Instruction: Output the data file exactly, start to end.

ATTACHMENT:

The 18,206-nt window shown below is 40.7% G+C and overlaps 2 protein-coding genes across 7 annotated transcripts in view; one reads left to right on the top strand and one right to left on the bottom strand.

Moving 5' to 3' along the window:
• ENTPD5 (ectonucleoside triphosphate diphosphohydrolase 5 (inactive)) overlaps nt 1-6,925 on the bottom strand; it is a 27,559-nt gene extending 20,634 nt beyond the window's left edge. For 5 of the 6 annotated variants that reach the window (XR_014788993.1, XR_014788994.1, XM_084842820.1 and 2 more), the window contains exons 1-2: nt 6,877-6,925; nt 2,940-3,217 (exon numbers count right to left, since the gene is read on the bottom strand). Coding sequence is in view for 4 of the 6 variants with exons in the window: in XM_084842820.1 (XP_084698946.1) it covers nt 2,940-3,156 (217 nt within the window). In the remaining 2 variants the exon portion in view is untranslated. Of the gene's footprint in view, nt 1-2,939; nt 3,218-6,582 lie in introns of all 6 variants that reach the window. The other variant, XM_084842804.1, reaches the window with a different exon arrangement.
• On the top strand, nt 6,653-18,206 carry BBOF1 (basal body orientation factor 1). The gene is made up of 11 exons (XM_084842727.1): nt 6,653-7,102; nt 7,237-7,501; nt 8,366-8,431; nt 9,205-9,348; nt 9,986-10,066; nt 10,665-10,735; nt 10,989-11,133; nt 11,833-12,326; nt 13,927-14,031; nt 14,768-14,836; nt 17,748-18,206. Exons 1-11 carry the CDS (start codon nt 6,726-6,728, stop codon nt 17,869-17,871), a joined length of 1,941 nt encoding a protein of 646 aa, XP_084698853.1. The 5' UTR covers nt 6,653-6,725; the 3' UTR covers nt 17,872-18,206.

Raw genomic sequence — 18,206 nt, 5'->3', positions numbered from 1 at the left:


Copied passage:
The 18,206-nt window shown below is 40.7% G+C and overlaps 2 protein-coding genes across 7 annotated transcripts in view; one reads left to right on the top strand and one right to left on the bottom strand.

Moving 5' to 3' along the window:
• ENTPD5 (ectonucleoside triphosphate diphosphohydrolase 5 (inactive)) overlaps nt 1-6,925 on the bottom strand; it is a 27,559-nt gene extending 20,634 nt beyond the window's left edge. For 5 of the 6 annotated variants that reach the window (XR_014788993.1, XR_014788994.1, XM_084842820.1 and 2 more), the window contains exons 1-2: nt 6,877-6,925; nt 2,940-3,217 (exon numbers count right to left, since the gene is read on the bottom strand). Coding sequence is in view for 4 of the 6 variants with exons in the window: in XM_084842820.1 (XP_084698946.1) it covers nt 2,940-3,156 (217 nt within the window). In the remaining 2 variants the exon portion in view is untranslated. Of the gene's footprint in view, nt 1-2,939; nt 3,218-6,582 lie in introns of all 6 variants that reach the window. The other variant, XM_084842804.1, reaches the window with a different exon arrangement.
• On the top strand, nt 6,653-18,206 carry BBOF1 (basal body orientation factor 1). The gene is made up of 11 exons (XM_084842727.1): nt 6,653-7,102; nt 7,237-7,501; nt 8,366-8,431; nt 9,205-9,348; nt 9,986-10,066; nt 10,665-10,735; nt 10,989-11,133; nt 11,833-12,326; nt 13,927-14,031; nt 14,768-14,836; nt 17,748-18,206. Exons 1-11 carry the CDS (start codon nt 6,726-6,728, stop codon nt 17,869-17,871), a joined length of 1,941 nt encoding a protein of 646 aa, XP_084698853.1. The 5' UTR covers nt 6,653-6,725; the 3' UTR covers nt 17,872-18,206.

Raw genomic sequence — 18,206 nt, 5'->3', positions numbered from 1 at the left: